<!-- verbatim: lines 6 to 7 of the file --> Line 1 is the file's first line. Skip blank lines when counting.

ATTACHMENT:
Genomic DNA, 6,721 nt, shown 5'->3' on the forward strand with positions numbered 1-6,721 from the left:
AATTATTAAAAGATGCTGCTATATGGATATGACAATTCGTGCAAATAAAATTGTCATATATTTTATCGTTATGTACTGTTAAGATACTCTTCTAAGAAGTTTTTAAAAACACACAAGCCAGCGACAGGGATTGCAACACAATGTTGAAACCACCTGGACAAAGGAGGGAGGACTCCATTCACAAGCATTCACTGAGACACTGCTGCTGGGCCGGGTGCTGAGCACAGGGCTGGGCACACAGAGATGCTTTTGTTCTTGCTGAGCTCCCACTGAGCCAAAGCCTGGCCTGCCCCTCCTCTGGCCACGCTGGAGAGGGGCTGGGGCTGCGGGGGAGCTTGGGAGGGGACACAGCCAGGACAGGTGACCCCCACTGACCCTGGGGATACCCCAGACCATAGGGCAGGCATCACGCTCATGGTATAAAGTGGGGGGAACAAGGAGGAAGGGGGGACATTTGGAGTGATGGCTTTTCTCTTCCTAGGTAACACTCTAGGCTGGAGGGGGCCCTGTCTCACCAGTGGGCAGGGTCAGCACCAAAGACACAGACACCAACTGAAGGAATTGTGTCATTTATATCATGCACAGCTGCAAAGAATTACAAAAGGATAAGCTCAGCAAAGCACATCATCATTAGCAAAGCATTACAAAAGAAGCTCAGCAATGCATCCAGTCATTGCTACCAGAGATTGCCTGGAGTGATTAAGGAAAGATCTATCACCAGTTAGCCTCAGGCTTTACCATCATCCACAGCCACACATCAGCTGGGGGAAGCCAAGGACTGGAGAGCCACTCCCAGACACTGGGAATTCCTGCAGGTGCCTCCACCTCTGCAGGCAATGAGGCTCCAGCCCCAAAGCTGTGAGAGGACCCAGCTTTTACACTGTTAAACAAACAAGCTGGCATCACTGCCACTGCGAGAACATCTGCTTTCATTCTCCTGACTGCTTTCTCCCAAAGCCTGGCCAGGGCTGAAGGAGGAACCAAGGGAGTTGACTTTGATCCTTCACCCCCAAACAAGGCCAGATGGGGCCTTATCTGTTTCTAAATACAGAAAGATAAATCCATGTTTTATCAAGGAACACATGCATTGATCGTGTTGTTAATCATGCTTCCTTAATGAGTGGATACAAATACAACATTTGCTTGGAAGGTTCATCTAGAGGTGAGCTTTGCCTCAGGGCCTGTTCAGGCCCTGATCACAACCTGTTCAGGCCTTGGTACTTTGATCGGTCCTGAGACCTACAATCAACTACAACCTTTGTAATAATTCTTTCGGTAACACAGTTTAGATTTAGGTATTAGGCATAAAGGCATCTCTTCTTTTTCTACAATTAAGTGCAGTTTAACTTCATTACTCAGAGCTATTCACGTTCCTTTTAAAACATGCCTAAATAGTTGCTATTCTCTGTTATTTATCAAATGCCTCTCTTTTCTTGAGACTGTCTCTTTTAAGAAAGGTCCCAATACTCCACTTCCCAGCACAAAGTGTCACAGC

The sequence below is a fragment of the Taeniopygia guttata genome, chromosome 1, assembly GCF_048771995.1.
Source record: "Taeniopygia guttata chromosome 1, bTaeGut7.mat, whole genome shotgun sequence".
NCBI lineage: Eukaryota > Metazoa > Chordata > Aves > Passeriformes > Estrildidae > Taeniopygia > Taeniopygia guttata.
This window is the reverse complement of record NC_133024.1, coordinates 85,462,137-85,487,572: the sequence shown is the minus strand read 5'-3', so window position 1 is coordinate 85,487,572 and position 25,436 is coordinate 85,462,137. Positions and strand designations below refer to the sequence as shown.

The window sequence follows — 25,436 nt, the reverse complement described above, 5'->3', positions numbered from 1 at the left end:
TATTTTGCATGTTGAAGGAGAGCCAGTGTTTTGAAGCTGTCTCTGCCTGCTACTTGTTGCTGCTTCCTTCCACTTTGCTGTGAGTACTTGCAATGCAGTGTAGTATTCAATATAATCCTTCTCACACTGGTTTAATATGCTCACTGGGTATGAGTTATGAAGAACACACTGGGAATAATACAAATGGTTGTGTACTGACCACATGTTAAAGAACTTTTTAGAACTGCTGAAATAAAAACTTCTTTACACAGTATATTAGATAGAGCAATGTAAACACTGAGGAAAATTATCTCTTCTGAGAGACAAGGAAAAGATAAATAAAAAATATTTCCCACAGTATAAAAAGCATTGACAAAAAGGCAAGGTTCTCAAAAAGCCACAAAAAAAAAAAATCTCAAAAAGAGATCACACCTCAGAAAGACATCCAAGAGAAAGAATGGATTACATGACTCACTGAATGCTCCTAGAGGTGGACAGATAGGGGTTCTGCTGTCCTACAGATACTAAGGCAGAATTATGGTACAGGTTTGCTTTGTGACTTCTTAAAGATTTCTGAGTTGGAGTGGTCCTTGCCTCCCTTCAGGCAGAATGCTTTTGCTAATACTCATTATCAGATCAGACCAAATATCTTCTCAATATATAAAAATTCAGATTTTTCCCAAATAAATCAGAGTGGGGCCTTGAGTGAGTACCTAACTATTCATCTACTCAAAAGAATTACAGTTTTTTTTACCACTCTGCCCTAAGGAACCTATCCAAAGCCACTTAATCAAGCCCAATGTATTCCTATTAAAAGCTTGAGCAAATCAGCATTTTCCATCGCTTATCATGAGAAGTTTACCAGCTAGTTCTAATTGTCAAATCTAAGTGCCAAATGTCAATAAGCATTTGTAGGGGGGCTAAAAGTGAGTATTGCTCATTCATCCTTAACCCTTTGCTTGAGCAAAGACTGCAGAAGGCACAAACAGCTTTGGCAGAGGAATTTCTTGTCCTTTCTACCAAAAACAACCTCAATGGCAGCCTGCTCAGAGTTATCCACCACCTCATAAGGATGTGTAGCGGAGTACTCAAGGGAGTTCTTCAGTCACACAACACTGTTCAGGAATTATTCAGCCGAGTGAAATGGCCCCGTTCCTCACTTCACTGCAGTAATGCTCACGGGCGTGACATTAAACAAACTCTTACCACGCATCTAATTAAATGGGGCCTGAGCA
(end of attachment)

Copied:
This window is the reverse complement of record NC_133024.1, coordinates 85,462,137-85,487,572: the sequence shown is the minus strand read 5'-3', so window position 1 is coordinate 85,487,572 and position 25,436 is coordinate 85,462,137. Positions and strand designations below refer to the sequence as shown.

The window sequence follows — 25,436 nt, the reverse complement described above, 5'->3', positions numbered from 1 at the left end: